Lire Luke 1:26-38
In the sixth month the angel Gabriel was sent by God to a town in Galilee called Nazareth, to a virgin betrothed to a man... Lire la suite…
Rencontrer Sister Theresa Rynn
Sister Theresa (Tess) Rynn was born in Lancashire, England, the fifth of six children. Lire la suite…
Our first Reading from Ephesians sets the scene for our feast today.
“Blessed be God the Father of our Lord Jesus Christ, who has blessed us with all the spiritual blessings of heaven in Christ.
Before the world was made, he chose us, chose us in Christ”
Mary, the chosen one! but Mary one of us!
I often wonder how close we come to reality in our picture of Mary. Across the years, we have created an image of someone, sometimes quite removed from our own experience of child, woman and mother. Today’s Feast of the Immaculate Conception perhaps adds strength to this concept and truly sets her apart. This is so, but this is not the whole story. We do believe that, unlike all other human beings, Mary was conceived, totally filled with the grace of God, totally free from any tendency towards sin. But surely her experience of life in every other way was moulded and fashioned just like any other human being. She developed as any child, young woman in the circle of a loving family. Hard for us to believe the normality of it all, but captured in the words of the poet, reflecting on this young Jewish girl.
“We scarce remember
Now that once this name was spoken softly
In a time before the Aves rang.
Perhaps across some threshold it was said
So casually, by one who called to her,
“Mary.” And no one knew
that more was said than just a young girl’s name.” (J. Lynch)
Amongst her family and friends, she was just Mary, ‘Mary of Nazareth’ with no obvious sign of the ‘extraordinary’ hidden beneath the ‘ordinary’ Life for her was similar to that of many others in her village. She was at home amid the familiar lanes, familiar sounds and sights of village life, familiar folk and easy conversations. Her fears, anxieties, her great joys, and sorrows, were shared with those closest to her. We really don’t know how her unique reality affected her life, a reality certainly not defined in the way we define it today. If Mary was truly one of us it would seem she didn’t totally recognise what it meant. But for all the ‘unknowing’ there must surely have been some deep unexplained recognition of the wonder deep within. This fullness of grace, which didn’t detract from life’s varied experiences, must have grounded her in that deep union with God creating total harmony. Her peace, her silent depths would if anything make her more human in the eyes of those around her, being whatever she needed to be for herself and others. She laughed with those who laughed, she cried with those who cried.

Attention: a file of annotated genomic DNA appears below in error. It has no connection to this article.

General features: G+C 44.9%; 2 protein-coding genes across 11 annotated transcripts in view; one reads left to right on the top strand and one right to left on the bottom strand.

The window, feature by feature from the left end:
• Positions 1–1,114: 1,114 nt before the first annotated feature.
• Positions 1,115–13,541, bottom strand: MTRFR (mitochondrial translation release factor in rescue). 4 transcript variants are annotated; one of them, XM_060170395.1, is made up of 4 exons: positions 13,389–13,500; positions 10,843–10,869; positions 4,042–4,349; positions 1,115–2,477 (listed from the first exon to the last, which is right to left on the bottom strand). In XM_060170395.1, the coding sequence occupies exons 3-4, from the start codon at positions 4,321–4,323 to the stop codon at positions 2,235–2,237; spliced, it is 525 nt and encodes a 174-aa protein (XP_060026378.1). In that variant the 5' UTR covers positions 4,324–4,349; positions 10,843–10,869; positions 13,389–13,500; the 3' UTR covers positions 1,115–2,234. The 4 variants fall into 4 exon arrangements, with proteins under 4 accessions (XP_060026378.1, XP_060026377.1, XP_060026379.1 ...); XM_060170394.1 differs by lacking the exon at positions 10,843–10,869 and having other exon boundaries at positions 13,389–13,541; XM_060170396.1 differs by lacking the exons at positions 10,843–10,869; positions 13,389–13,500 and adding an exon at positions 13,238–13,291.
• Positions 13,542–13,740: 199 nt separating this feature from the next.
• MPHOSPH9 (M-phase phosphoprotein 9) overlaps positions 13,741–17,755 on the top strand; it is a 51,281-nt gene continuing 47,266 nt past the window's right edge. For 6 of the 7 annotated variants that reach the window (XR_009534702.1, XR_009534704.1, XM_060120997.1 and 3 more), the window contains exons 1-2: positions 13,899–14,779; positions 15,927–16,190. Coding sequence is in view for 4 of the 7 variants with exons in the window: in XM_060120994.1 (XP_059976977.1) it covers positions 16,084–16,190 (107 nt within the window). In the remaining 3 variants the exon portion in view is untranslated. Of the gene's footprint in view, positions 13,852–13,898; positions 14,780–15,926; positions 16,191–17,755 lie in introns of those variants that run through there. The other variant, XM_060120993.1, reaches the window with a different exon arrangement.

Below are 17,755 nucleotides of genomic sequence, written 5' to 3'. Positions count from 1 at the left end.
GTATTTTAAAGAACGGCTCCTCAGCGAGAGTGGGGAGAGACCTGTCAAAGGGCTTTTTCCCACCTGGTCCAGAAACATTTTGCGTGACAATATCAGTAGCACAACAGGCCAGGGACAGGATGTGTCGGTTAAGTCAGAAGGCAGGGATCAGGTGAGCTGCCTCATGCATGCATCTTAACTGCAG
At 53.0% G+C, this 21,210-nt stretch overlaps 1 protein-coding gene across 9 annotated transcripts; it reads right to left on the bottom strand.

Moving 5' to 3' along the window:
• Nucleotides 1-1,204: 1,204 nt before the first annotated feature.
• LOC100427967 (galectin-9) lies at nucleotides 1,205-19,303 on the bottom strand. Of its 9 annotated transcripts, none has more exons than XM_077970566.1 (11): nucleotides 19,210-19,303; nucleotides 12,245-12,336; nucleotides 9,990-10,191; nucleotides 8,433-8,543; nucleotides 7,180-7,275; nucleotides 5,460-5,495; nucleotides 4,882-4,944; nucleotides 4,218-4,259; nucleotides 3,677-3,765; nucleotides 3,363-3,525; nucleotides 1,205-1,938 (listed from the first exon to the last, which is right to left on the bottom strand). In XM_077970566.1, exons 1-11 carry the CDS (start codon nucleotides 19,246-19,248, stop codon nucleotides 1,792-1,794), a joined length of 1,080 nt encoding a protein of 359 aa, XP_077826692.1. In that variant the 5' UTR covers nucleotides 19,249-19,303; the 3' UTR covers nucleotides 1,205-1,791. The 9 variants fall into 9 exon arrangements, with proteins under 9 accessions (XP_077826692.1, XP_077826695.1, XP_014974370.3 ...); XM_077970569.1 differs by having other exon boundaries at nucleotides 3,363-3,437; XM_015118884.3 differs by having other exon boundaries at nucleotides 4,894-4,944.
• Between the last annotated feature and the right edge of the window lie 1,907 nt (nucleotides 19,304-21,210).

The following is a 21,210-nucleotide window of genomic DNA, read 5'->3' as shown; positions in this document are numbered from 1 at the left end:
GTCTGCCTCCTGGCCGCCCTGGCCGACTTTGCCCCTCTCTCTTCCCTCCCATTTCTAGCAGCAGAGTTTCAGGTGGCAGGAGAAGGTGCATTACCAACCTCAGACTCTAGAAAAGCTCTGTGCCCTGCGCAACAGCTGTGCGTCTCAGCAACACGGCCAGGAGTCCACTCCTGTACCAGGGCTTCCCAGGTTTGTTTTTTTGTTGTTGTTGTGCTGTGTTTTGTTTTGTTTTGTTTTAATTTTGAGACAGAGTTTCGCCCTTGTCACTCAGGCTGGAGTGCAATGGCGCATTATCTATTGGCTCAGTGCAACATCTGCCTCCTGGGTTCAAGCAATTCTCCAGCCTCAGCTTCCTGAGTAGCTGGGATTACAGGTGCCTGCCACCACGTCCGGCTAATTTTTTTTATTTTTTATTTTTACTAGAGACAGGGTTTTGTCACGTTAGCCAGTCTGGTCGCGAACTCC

What then of the time when the ‘gift’ was to come to full fruition? Today’s Gospel unfolds the meaning of the gift -- to prepare her for that moment when she would be asked to become the mother of God. “You are to conceive and bear a Son and you must name him Jesus. The child will be holy and will be called Son of God.” Her very human response her initial response endears her to us – a pause – a ‘how ?’ question. And then her ‘fiat’ her gift to the ‘giver of all gifts.’ “Be it done to me according to your word.” It was fitting that Jesus, totally at one with his Father was to be born of a woman, totally at one with that same Father.
Appropriately, we celebrate this feast of the Immaculate Conception in the days leading up to Christmas. Once again, we enter into the mystery of God becoming one of us. From the fullness of her humanity Mary is to give birth to God made man. The purpose for which she was created has begun.
As then, so now, Mary waits to give Jesus to a waiting world, and in her heart ‘Magnificat !’
A thought for reflection
"In my own unique way, I too, am called to bring Jesus to a waiting world.
As I enter into the mystery, the wordless experience of this feast how does the silence speak to my purpose in life today?"